BRITAIN’S offshore industry will spend more than £4billion on North Sea decommissioning over the next five years alone, Oil and Gas UK said yesterday.
OGUK chief executive Malcolm Webb told the 2011 Offshore Decommissioning Conference at Dunblane that overall expenditure on removals to 2050 would likely pass £30billion and that this was a “very significant sum and affords commercial opportunities”.
Turning to the controversial issue of tax reliefs, he said OGUK had re-established a dialogue with the Treasury following the tax increase imposed on oil and gas producers early this year.
Mr Webb added: “Since the Budget, we’ve experienced some rather constructive engagement with Treasury ministers on both issues; field allowances and on the thorny question of gaining some bankable assurances from the government on tax reliefs for decommissioning.
“Now, neither of these issues is yet in the bag and there is some way to go to land them, but I have to say that I’m more optimistic than I have been in a long time, that there is a real possibility – not yet probability – of a reasonable outcome.
“That I need hardly say would be good for us in this industry.”
He said it was important for the UK’s offshore industry to get its approach to decommissioning redundant infrastructure right, especially in light of last year’s Macondo disaster in the Gulf of Mexico.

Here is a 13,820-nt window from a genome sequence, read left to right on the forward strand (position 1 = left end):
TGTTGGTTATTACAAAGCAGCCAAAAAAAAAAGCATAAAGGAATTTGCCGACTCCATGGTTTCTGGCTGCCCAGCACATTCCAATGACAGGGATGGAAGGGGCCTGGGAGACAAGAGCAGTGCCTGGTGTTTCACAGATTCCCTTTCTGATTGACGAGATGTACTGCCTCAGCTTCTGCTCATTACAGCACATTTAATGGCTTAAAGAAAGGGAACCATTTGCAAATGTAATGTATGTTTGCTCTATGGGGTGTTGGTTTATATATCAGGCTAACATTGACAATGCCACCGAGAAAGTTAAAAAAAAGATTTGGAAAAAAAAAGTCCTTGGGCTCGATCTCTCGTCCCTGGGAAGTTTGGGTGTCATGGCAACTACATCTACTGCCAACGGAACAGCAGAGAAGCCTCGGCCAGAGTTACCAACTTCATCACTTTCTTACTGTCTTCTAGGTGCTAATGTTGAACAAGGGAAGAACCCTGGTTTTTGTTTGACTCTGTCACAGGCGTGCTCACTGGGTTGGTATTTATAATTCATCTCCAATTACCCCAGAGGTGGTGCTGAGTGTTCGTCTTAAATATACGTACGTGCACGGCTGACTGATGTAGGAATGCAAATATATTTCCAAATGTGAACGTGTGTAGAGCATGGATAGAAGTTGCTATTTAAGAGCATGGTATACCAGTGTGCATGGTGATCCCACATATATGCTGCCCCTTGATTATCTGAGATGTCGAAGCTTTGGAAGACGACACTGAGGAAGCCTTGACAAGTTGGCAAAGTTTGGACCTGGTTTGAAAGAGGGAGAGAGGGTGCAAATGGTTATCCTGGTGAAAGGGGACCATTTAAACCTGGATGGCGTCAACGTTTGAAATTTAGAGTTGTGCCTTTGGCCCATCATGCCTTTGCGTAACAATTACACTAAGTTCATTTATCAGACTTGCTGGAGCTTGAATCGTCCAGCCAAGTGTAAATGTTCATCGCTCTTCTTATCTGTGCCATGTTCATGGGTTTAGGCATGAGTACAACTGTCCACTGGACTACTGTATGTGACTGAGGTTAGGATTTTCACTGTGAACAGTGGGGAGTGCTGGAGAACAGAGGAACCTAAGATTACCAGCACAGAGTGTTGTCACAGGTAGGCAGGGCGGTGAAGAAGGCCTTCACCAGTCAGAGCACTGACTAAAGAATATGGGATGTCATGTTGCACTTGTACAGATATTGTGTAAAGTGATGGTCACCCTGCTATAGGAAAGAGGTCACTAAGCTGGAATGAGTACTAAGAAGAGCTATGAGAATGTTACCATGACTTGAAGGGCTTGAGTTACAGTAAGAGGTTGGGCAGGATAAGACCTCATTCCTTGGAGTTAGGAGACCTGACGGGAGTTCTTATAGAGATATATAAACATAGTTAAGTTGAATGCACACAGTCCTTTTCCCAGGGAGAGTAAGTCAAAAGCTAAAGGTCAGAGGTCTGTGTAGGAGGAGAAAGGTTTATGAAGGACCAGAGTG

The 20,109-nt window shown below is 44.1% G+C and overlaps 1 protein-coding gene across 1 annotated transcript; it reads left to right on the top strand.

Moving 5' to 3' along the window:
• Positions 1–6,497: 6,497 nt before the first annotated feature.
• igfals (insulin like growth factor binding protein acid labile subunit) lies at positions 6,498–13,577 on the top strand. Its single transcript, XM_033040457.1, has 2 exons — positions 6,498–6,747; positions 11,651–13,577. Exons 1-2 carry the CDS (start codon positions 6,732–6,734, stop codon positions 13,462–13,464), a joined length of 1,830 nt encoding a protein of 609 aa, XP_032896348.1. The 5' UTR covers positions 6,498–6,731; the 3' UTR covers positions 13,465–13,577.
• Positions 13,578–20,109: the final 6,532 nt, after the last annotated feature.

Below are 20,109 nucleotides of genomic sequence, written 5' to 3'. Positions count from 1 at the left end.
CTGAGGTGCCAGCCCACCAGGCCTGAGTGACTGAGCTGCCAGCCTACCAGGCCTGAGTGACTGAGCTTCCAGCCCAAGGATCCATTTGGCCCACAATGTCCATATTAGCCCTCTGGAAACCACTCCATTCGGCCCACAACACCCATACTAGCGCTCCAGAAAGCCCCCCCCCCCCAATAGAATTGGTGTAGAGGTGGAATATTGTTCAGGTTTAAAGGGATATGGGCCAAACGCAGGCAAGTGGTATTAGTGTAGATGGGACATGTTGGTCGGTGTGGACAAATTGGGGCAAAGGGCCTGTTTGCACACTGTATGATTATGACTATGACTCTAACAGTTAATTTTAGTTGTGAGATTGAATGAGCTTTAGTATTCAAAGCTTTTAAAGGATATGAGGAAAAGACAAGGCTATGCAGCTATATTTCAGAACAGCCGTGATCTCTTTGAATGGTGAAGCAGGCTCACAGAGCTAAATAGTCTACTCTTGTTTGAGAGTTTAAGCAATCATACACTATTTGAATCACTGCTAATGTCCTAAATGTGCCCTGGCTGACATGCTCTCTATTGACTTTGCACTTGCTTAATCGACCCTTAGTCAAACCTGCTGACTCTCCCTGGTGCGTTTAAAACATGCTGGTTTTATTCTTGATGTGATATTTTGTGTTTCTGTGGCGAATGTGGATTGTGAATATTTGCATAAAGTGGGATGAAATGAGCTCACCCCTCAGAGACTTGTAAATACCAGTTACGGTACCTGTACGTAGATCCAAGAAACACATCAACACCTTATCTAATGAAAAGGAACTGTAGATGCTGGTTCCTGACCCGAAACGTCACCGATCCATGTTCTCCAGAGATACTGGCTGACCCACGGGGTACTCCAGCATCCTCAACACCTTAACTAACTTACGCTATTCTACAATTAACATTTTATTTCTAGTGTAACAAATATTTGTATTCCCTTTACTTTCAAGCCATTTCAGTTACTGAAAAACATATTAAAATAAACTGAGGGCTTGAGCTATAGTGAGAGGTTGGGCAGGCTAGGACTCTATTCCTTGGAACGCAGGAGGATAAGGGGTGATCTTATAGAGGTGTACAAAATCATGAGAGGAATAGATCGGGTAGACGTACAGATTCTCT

“What this teaches me is that we not only have to achieve superior safety and environmental outcomes in all we do.”
He indicated that this also applied as much to the “significant” number of suspended wells in open water on the UK continental shelf – exploration wells drilled and left in abeyance pending possible future investigation – as it did to life-expired production infrastructure.
Mr Webb added: “In my view the industry needs to rise to the challenge and get rid of most if not all of these as soon as we reasonably can.
“In today’s post-Macondo world and with the European Commission thirsting to get in the act and prove its virility in such matters, I urge you to consider these matters and come up with a plan.”
It was said at the conference that the bill for plugging and abandoning redundant production and other wells on the UKCS will be at least £1.5billion over the next few years alone.
Decom North Sea said yesterday it had elected nine new directors.
The offshore oil and gas decommissioning forum, now has about 160 members.